August 12, 2022 / Paramount+
Starring: Owen Wilson, Walker Scobell, Jesse Williams, Keith L. Williams
Directed By: Henry Joost, Ariel Schulman
Paramount Pictures and Jerry Bruckheimer Films present the heartwarming and action-packed summer family film which stars, Owen Wilson, Walker Scobell (“The Adam Project”), Jesse Williams (“Take Me Out”), Keith L. Williams (“Good Boys”), Momona Tamada (“The Baby-Sitters Club”), Abby James Witherspoon (“Hot Pursuit”), Kezii Curtis (“Charm City Kings”) and Michael Peña (“NARCOS: Mexico”).
While hanging out after school, Charlie and his friends discover the headquarters of the world’s most powerful superhero hidden beneath his home. When villains attack, they must team up to defend the headquarters and save the world.
Written By Darren
Rating 3 out of 5
Secret Headquarters is a delightful film for younger viewers wanting the excitement of a superhero film without the darkness of a Marvel or DC film, once again showcasing the talent of Walker Scobel.
When it was announced that Secret Headquarters was being pulled from theatres and being sent straight to Paramount+, I was a little worried as that was not a sign of good faith in the film from the studio. On paper, it sounded like a fun family film with a solid cast, and despite the last minute shift to streaming, the film delivers exactly what I wanted from it. The film follows a young boy, Charlie, who while hanging out with his friends at his dad’s house, discovers a secret lair beneath the house belonging to the superhero known as Guardian. It becomes evident to Charlie that his dad’s secret identity is Guardian, but when villains attack the house to steal Guardian’s advanced technology, Charlie and his friends must defend the secret lair to save the world.
At its core, this film is a family film made to entertain the young ones while providing some action and mild laughs for the parents, making for a successful movie night for everyone. With the father-son relationship at the heart of the story, the film tries to evoke the early films of Steven Spielberg, but it never comes close to the mastery or emotional gravity of his family oriented films. It has the right intentions, but it never digs deep enough into the relationship between Charlie and his father, merely scratching the surface of the emotional subplot that could have been. Instead, the film focuses on the wonder of the teens finding alien technology and their use of it. We get a fun montage with the kids testing out the technology, breaking the rules and having fun, before having to use it to defend the secret lair from the villains. It’s a good mix of comedy and PG style action that is sure to delight younger audiences.
Though, the film’s biggest asset is Walker Scobell as Charlie. Fresh off his scene stealing turn in Netflix’s The Adam Project opposite Ryan Reynolds, Scobell proves himself not to be a one hit wonder, once again bringing that great charm and comedic timing to the role of Charlie. Immediately, Scobell lights up the screen and plays off his older co-stars like a seasoned pro, delivering some great laughs and moments of pure heart. Due to the simpler nature of this film, he does not deliver as spectacular of a performance as he did in The Adam Project, but there is no doubt that he is going to be one of the greatest young actors over the next few years.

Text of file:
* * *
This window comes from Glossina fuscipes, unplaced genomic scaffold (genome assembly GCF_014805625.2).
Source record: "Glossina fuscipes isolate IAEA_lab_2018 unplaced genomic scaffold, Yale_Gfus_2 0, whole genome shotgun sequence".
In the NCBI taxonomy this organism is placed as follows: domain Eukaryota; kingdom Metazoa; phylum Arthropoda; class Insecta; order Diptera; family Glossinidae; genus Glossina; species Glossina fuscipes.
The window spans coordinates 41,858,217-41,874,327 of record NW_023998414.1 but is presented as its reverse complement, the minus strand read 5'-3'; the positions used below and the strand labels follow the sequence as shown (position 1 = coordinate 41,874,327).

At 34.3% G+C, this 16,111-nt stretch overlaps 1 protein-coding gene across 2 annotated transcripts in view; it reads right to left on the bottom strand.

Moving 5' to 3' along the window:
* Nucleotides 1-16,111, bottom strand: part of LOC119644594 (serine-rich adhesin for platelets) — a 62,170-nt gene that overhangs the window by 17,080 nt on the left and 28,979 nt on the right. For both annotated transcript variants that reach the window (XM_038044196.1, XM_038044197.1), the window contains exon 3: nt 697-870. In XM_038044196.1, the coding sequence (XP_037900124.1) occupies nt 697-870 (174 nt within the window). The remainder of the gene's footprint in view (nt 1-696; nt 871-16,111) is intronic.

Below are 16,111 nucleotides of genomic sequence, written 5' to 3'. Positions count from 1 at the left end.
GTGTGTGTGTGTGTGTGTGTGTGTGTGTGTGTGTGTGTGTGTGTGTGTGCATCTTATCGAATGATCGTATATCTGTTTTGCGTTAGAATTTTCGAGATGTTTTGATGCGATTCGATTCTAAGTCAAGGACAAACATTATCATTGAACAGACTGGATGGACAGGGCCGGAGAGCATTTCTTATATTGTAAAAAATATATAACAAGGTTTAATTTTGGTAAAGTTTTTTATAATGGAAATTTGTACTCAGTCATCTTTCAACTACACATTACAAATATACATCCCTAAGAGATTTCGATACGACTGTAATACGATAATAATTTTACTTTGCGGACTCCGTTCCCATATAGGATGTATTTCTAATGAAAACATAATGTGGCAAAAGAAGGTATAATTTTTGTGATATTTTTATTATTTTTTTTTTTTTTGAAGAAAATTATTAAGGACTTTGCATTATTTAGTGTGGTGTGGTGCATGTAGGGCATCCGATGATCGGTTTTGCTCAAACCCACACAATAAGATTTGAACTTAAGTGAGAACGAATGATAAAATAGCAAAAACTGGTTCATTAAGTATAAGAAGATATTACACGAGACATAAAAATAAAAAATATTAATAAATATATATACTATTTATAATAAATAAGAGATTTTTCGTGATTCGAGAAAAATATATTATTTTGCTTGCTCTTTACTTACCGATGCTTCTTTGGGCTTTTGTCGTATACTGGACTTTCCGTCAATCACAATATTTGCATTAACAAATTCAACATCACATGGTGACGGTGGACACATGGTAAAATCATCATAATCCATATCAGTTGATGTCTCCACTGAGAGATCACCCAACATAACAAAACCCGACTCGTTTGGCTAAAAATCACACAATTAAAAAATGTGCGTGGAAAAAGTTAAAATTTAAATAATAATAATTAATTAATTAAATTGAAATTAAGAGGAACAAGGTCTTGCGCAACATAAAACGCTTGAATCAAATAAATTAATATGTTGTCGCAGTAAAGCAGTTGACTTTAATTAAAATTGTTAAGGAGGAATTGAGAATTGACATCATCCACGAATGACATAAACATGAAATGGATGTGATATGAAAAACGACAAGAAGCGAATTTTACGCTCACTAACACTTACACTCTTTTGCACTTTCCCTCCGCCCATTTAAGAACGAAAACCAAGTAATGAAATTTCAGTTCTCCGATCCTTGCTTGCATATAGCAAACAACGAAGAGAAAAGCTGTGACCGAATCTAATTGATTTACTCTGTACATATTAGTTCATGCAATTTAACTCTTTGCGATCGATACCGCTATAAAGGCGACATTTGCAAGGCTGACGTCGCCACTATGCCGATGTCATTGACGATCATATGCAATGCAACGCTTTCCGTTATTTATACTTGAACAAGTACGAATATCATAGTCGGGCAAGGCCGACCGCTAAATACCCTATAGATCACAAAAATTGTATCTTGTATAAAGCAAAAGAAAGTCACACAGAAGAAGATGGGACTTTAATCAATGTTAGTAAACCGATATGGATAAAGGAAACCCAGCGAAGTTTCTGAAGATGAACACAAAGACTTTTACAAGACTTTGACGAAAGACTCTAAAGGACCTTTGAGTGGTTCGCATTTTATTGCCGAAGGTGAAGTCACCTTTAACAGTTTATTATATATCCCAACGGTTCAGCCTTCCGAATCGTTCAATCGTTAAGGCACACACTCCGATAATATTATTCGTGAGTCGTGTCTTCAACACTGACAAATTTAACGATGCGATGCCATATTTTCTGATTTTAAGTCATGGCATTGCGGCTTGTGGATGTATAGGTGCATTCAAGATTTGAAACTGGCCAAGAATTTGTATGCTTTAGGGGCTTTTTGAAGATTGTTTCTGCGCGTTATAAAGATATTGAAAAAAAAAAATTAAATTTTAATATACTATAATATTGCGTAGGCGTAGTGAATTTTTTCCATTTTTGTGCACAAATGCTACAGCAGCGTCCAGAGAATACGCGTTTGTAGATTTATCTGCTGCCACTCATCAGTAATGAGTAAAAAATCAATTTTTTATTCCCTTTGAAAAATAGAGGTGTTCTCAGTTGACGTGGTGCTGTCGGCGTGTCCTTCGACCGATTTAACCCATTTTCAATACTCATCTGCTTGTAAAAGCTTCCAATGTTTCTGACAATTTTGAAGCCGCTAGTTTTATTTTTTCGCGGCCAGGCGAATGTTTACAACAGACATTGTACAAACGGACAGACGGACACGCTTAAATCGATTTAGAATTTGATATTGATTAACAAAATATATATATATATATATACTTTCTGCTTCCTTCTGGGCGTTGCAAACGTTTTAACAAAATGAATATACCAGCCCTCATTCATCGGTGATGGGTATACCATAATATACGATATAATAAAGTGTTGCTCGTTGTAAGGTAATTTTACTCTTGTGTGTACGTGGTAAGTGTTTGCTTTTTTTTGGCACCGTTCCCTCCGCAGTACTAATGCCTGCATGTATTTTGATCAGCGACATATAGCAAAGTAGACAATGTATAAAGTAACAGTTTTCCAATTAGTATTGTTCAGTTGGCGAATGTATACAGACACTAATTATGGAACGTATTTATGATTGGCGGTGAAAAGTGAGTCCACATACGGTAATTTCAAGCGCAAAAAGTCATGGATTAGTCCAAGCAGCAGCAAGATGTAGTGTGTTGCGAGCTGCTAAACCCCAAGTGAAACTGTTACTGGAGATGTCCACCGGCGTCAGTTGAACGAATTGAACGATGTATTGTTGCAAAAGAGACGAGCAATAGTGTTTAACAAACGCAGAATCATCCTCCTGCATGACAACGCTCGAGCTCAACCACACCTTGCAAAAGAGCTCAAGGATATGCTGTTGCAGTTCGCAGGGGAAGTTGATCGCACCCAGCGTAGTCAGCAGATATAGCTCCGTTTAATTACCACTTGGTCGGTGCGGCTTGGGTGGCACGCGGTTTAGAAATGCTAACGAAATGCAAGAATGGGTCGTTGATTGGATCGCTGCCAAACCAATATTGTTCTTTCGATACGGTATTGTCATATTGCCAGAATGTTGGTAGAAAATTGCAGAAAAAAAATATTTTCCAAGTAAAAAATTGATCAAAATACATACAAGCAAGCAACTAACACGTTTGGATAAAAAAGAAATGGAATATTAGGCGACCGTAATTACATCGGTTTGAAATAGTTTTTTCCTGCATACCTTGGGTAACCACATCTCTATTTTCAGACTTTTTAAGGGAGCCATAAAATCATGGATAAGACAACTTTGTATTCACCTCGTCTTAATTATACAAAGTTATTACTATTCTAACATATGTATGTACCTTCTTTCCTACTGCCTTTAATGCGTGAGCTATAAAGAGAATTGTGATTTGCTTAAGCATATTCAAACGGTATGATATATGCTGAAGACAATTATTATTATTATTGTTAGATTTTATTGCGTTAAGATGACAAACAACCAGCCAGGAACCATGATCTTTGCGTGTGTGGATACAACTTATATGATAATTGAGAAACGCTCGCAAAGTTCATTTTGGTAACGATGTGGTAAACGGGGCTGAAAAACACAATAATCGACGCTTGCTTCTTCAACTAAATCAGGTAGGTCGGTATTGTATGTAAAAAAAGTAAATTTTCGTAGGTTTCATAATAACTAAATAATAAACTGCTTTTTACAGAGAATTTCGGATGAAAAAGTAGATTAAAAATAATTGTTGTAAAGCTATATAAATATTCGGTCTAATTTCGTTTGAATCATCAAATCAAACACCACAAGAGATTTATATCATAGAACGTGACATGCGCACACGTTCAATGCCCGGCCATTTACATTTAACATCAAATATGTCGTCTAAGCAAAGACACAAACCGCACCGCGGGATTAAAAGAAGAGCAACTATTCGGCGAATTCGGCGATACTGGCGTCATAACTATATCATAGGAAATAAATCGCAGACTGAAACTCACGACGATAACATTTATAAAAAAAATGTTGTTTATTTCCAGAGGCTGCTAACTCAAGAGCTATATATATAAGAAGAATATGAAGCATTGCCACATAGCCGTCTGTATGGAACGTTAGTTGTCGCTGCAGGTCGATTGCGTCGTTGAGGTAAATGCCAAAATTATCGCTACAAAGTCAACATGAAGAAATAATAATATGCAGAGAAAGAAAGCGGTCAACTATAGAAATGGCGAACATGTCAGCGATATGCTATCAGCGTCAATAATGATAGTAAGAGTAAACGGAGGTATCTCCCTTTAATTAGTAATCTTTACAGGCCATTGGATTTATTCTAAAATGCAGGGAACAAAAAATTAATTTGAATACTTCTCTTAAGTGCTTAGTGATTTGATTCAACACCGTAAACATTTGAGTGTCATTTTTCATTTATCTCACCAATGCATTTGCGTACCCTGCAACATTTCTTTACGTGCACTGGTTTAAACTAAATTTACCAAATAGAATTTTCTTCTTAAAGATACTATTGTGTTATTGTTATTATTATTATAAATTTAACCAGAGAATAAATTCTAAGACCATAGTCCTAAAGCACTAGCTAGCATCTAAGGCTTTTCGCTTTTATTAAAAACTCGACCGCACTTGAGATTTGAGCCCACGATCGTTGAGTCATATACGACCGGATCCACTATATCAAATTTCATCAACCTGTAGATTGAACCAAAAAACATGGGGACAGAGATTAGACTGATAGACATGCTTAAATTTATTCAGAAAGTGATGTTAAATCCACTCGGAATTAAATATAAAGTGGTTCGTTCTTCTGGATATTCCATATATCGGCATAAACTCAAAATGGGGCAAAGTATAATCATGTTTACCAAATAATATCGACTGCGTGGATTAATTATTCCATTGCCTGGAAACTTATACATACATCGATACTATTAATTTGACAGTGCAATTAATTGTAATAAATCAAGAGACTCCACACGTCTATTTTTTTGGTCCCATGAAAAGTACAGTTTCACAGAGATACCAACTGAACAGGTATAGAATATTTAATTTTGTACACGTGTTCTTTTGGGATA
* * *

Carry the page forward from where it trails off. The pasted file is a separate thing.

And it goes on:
The adult cast includes Owen Wilson, Michael Peña and Jesse Williams, and all of them are good. While he gets top billing, Wilson is actually absent for a good portion of the film, but while on screen he is truly enjoyable as Charlie’s dad trying to save the world and reconnect with his son. Wilson is not the actor I would automatically pick to be a superhero, but he is the perfect fit for the role as his character is a father first, which is exactly the type of role Wilson should be in right now. Plus, he and Scobell make a great on screen father-son duo. Peña is a lot of fun as the film’s villain, playing an over the top villain from a Saturday morning cartoon while still having some true moments of treachery that helps build the stakes for the film. And the Grey’s Anatomy fan in me enjoyed seeing Williams in the film, and while he is not given the best writing, he is a good fit for the role.
Rounding out the cast is Keith L. Williams, Abby James Witherspoon and Momona Tamada as Charlie’s friends, and each of them is bursting with energy that truly brings this film to life. Along with Scobell, the four young stars create a truly infectious rapor between themselves that elevates the film far beyond its simple premise, which is guaranteed to entertain audiences. The CGI is a little rough at times, but given the charisma of the cast, it's easy to forget the visual blunders because the film is just pure fun from start to finish. While the film never exceeds its simple premise and plays it fairly safe, Secret Headquarters benefits greatly from a solid cast that brings lots of energy, laughs and heart to this little film for the whole family to enjoy.